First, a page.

COUNTRY-- Afghanistan, a landlocked country in central Asia, has a population estimated at 21 million and an area of 260,000 square miles, about the size of Texas. The terrain is largely mountainous, with peaks up to 25,000 feet, and arid desert, with scattered, fertile irrigated valleys.

PEOPLE-- The population is a mixture of central Asian ethnic groups, dominated by Pushtun or Pathan, who account for 55 percent, and Tajiks, who make up 30 percent. Uzbeks, Hazara and Turkomans are also represented. The chief languages are Pashto, spoken by the Pushtun, and Dari, a derivative of Persian, spoken by the Tajiks. The unifying force in the country is religion: 99 percent of Afghanistan is Moslem, 80 percent of that Sunni and the rest, about a million, Shiite.

ECONOMY-- Afghanistan, primarily an agricultural country, has a per capita income of about $100 a year, one of the world's lowest. About 80 percent of the population engages in agriculture but only half the country's arable land is cultivated, mostly in wheat, cotton and fruit. Industry and natural resources have been little developed. Afghanistan produces natural gas, sending most of it to the Soviet Union. The Soviets account for 45 percent of Afghanistan's foreign trade, with the United States, Britain and Japan playing smaller but significant roles.

HISTORY-- Straddling major ancient trade routes between east and west, Afghanistan has been an arena for a succession of invasions and conquests. Some of history's most notorious invaders have seized the country, including Alexander the Great in 328 B.C., Genghis Khan in the early 13th century and Tamerlane a century later. Arabs who invaded in 652 A.D. brought Islam, which took strong root. In 1747 Ahmad Shah Durrani established an independent kingdom and in the 19th century, the British, from India, and the Russians from the north brought the first European influences. From 1880 to 1919, Britain conducted Afghanistan's foreign affairs, but the country was never a true British colony. After an Anglo-Afghan war in 1919, Britain withdrew and an independent monarchy was formed that, despite frequent internal hostilities, lasted until 1973 when former prime minister Mohammed Daoud, in a bloodless coup, took power and declared a republic. Daoud was overthrown by a leftist military coup in 1978. Nur Mohammed Taraki, who became president was slain last September and replaced by Hafizullah Amin, who was killed at the time of the recent Soviet invasion.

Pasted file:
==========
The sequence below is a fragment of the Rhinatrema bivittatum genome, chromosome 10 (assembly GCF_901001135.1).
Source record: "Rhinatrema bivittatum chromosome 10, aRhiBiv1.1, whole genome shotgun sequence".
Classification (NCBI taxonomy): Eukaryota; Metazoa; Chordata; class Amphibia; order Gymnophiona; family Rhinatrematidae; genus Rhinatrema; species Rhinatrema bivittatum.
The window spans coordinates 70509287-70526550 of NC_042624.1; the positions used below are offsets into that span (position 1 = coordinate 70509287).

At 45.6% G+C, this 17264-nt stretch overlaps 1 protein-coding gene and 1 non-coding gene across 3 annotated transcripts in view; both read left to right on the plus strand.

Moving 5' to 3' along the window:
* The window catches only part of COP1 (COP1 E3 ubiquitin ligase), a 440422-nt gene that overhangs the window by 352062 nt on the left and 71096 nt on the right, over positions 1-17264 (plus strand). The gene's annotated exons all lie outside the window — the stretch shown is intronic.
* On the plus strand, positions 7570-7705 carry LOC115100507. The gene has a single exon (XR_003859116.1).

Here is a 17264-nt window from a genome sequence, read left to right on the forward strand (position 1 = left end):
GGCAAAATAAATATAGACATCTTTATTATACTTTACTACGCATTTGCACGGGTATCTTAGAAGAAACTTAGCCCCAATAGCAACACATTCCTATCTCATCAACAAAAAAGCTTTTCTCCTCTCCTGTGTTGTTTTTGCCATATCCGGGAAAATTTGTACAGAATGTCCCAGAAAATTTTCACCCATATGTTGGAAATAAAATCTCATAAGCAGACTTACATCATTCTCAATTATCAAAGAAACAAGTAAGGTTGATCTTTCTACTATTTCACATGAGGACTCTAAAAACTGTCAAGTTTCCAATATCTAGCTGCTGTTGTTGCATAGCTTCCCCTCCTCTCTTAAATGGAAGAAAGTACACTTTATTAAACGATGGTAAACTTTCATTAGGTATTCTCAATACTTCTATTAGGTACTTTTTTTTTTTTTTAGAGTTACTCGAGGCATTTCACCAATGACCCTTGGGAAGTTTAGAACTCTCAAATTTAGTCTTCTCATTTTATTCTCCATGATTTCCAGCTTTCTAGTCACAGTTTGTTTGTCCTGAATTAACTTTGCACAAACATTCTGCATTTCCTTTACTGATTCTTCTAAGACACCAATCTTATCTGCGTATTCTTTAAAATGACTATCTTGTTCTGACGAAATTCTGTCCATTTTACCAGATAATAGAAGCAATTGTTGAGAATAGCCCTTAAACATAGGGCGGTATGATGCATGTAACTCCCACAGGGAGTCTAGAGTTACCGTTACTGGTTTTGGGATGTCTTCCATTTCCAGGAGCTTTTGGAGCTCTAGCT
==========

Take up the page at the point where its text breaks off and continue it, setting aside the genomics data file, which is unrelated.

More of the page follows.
RELATIONS-- Since independence, Afghanistan has proclaimed a non-aligned, neutralist foreign policy, with its closest ties to the neighboring Soviet Union and cordial relations, from World War II until recently, with the United States. President Eisenhower visited Kabul in 1959, and Afghan leaders and U.S. secretaries of state exchanged visits regularly. The U.S. Peace Corps had some of its most succesful programs in Afghanistan. The Soviet Union, however, has been the largest donor of military and economic aid and has had a controlling influence in the country since the 1978 coup, which led that December to the signing of a 20-year friendship treaty.